Plaintiff asserts that the Department applied its newly adopted policy to him and issued a statement holding that plaintiff's association with the CIA was "inconsistent with membership in the faculty and would warrant (his) removal from the college."
Defendant Kneller, President of Brooklyn College, then referred the matter to the Provost. But, before the Provost Committee had completed its deliberations, Kneller publicly announced his decision to recommend against plaintiff's promotion and tenure. In that announcement Kneller criticized both the plaintiff and the Department for the handling of the CIA matter, stating that there were insufficient grounds to warrant instituting formal charges. Soon after, the faculty and administration committees voted against plaintiff's bids for promotion and tenure. Based on these votes, the President also refused to recommend that plaintiff be granted tenure.
Specifically, defendants argue that under the Supreme Court decision in Griffin v. Breckenridge, 403 U.S. 88, 91 S. Ct. 1790, 29 L. Ed. 2d 338, (1971), plaintiff must plead and prove a racial or otherwise class-based invidiously discriminatory animus behind the alleged conspiracy. In this regard, defendants argue that plaintiff's complaint at best only alleges discrimination against a class consisting of those "members of the teaching profession who talked or associated with the CIA or who wish to talk to or associate with the CIA in the future." Such a class, defendants claim, is not clearly enough defined for purposes of Section 1985(3) coverage. Moreover, defendants argue that such a class is not normally protected by Section 1985(3); this statute, according to defendants, was only intended to protect classes "akin to race, and . . . those which historically have been subjected to discrimination, such as classes based on religion, national origin or sex." (Memorandum of Law in Support of Defendants' Motion to Dismiss at 13.)
This Court feels that defendants' interpretation of the scope of coverage of Section 1985(3), as reflected in the above argument, is unduly restrictive and that the relevant case law does not justify the resultant conclusion that plaintiff has failed to state a claim under Section 1985(3).
In reaching this conclusion, the Court notes at the outset that the Supreme Court's decision in Griffin v. Breckenridge, supra, arguably may have done more to create confusion than to resolve it. While Griffin quite clearly established that Section 1985(3) extends to purely private conspiracies, the Court's requirement, as noted above, of a racial or otherwise class-based invidiously discriminatory animus as part of a 1985(3) conspiracy claim has led to much confusion in the lower courts over (i) what constitutes a sufficient class for the purposes of Section 1985(3), and (ii) what rights the statute covers so as to render a conspiracy aimed at the deprivation of same a violation.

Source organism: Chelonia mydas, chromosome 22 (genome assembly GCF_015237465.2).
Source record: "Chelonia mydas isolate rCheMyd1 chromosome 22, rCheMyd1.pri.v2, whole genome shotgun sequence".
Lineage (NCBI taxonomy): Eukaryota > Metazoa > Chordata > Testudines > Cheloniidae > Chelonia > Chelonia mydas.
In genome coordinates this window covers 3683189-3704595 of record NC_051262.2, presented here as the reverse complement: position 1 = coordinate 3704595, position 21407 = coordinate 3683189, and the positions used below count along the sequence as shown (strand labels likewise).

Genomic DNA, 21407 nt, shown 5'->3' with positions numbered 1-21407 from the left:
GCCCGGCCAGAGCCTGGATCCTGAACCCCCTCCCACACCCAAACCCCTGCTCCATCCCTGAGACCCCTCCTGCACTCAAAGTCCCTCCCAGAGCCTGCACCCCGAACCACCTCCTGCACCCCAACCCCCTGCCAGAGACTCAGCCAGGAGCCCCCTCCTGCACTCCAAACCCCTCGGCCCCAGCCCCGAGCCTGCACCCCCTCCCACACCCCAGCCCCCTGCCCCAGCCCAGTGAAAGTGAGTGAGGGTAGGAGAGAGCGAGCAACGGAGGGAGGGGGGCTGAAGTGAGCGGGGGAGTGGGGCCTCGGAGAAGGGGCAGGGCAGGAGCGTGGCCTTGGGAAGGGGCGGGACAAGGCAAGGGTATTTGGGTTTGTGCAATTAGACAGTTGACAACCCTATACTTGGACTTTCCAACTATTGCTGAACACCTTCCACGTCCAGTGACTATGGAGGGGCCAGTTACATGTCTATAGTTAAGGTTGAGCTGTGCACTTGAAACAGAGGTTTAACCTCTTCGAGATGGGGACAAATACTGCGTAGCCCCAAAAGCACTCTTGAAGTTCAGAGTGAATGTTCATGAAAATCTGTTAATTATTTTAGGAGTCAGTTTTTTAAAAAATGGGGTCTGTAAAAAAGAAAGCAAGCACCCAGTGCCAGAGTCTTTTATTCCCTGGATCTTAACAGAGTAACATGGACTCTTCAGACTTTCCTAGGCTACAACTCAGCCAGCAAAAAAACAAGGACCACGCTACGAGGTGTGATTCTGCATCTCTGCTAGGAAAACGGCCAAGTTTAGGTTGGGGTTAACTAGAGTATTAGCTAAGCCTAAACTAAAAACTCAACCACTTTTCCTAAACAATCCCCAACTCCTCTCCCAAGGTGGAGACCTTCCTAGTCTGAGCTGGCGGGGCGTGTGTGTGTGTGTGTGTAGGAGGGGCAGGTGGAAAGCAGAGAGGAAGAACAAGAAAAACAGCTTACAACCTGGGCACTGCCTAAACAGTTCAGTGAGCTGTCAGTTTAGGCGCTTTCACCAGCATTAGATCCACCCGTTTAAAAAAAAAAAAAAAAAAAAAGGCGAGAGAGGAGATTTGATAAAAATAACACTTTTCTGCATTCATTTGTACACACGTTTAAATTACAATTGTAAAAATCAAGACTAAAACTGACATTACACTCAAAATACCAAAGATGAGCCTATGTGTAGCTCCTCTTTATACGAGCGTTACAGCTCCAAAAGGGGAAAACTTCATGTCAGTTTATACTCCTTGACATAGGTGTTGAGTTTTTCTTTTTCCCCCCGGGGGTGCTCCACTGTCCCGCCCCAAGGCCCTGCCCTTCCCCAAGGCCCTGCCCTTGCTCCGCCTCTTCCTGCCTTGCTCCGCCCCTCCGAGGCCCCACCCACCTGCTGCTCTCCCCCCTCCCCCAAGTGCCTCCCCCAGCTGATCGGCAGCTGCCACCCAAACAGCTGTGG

As to the question of what constitutes a sufficient class for the purposes of 1985(3), many courts, as plaintiff points out, have accepted as sufficient for the purposes of Section 1985(3) class definitions which fall outside those which defendants argue are alone entitled to statutory protection, i. e., those "akin to race, and . . . those which historically have been subjected to discrimination, such as classes based on religion, national origin or sex." Thus, for example, courts have upheld as proper classes for 1985(3) claims those consisting of political demonstrators, Glasson v. City of Louisville, 518 F.2d 899 (6th Cir. 1975), Cert. denied, 423 U.S. 930, 96 S. Ct. 280, 46 L. Ed. 2d 258 (1975); Brown v. Villanova Univ., 378 F. Supp. 342 (E.D.Pa.1974); environmentalists, Westberry v. Gilman Paper Co., 507 F.2d 206 (5th Cir. 1975), Vacated as moot, 507 F.2d 215 (5th Cir. 1975); political campaign workers, Cameron v. Brock, 473 F.2d 608 (6th Cir. 1974), Cf. Puentes v. Sullivan, 425 F. Supp. 249 (W.D.Texas 1973); striking teachers, Bradley v. Clegg, 403 F. Supp. 830, 833 (E.D.Wis.1975); and even a single white middle class family, Azar v. Conley, 456 F.2d 1382 (6th Cir. 1972). Plaintiff's class definition of "members of the teaching profession who talked or associated with the CIA or who wish to talk to or associate with the CIA" would therefore appear to be a perfectly proper class definition in light of the above precedents.